Hussein Rashid, PhD, is founder of islamicate, L3C, a consultancy focusing on religious literacy and cultural competency. He works with a variety of NGOs, foundations, non-profits, and governmental agencies for content expertise on religion broadly, with a specialization on Islam. His work includes exploring theology, the interaction between culture and religion, and the role of the arts in conflict mediation. Hussein has a BA in Middle Eastern Studies from Columbia University, a Masters in Theological Studies focusing on Islam, and an MA and PhD in Near Eastern Languages and Cultures, focusing on South and Central Asia from Harvard University. He is a contingent faculty member and has taught at Hofstra University, Fordham University, Iona College, Virginia Theological Seminary, Reconstructionist Rabbinical College, SUNY Old Westbury, Barnard College, Columbia University, and The New School. His research focuses on Muslims and American popular culture. He writes and speaks about music, comics, movies, and the blogistan. He also has a background in South and Central Asian studies, with a deep interest in Shi’i justice theology. He has published academic works on Muslims and American Popular Culture, Malcolm X, qawwali, intra-Muslim racism, teaching Shi’ism, Islam and comics, free speech, Sikhs and Islamophobia, Muslims in film, and American Muslim spaces of worship. His current project focuses on the role of technology in teaching religion. He is a fellow with The Ariane de Rothschild Fellowship in Social Entrepreneurship, the American Muslim Civic Leadership Institute, and the Truman National Security Project. He was a fellow at the Institute for Social Policy and Understanding, and a term member on the Council of Foreign Relations. He is on the advisory boards of The Doris Duke Foundation for Islamic Art (Building Bridges Program), Sacred Matters, Anikaya Dance Theater, the Tanenbaum Center, and Al-Rawiya. He served on the advisory board of Project Interfaith, Everplans, Intersections International, Deily, and the British Council’s Our Shared Future Program. He is currently working with the Children’s Museum of Manhattan as a content expert. He was on the editorial boards of Religion Dispatches, The Islamic Monthly, and Cyber Orient, in addition to being an emeritus scholar at State of Formation. Hussein appears on mainstream media, including CNN, Channel 4 (UK),  Al-Jazeera America, The New York Times, The Wall Street Journal, and has published at On Faith (Washington Post), Belief Blog (CNN), On Being (NPR), The Revealer, and as a contributor to Religion News Service.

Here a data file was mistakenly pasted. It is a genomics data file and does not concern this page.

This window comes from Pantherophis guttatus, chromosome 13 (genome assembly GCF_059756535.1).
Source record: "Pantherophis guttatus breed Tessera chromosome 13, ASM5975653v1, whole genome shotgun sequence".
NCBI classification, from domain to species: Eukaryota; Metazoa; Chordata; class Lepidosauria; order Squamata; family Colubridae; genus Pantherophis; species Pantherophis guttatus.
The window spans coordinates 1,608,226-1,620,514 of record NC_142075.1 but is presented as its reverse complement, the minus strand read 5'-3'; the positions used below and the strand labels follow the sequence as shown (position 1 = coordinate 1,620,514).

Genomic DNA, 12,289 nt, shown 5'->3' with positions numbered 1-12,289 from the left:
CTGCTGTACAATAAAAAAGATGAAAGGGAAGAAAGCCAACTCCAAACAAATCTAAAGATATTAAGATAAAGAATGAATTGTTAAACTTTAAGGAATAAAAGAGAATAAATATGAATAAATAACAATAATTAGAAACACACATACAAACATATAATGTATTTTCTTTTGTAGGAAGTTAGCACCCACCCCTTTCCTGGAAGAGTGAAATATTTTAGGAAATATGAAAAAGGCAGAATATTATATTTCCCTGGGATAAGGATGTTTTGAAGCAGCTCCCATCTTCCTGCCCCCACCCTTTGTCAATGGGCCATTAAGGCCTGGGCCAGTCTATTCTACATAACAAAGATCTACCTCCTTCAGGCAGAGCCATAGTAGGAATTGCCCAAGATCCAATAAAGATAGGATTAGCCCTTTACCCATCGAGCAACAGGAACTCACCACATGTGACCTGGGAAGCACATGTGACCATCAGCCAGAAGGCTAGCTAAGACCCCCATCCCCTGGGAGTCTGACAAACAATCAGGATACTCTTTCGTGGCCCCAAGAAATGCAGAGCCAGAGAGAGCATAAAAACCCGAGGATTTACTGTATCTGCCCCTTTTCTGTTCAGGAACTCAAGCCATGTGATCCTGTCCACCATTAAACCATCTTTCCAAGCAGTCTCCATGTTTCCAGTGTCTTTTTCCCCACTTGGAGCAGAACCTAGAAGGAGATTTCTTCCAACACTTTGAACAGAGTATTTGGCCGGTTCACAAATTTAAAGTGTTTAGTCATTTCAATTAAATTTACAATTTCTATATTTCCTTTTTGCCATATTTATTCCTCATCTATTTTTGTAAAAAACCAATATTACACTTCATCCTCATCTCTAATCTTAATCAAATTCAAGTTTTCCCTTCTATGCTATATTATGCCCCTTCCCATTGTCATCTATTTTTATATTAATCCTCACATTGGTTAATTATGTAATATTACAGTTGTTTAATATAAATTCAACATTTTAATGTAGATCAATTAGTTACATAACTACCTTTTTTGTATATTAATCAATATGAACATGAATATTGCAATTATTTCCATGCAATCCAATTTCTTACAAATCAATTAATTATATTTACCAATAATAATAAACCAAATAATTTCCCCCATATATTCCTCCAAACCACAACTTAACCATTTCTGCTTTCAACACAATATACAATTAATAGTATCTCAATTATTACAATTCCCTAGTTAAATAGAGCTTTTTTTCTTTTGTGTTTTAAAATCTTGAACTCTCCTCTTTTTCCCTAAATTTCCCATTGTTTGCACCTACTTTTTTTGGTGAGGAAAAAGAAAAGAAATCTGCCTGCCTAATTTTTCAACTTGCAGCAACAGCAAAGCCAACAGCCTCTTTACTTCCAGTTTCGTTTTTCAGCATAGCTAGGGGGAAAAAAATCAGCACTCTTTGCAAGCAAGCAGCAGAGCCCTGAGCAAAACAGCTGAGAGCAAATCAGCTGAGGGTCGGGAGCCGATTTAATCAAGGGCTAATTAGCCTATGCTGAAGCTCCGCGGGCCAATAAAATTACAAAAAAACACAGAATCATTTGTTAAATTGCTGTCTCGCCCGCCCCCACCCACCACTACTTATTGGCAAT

MemberBakir S. Mohammad, FRSA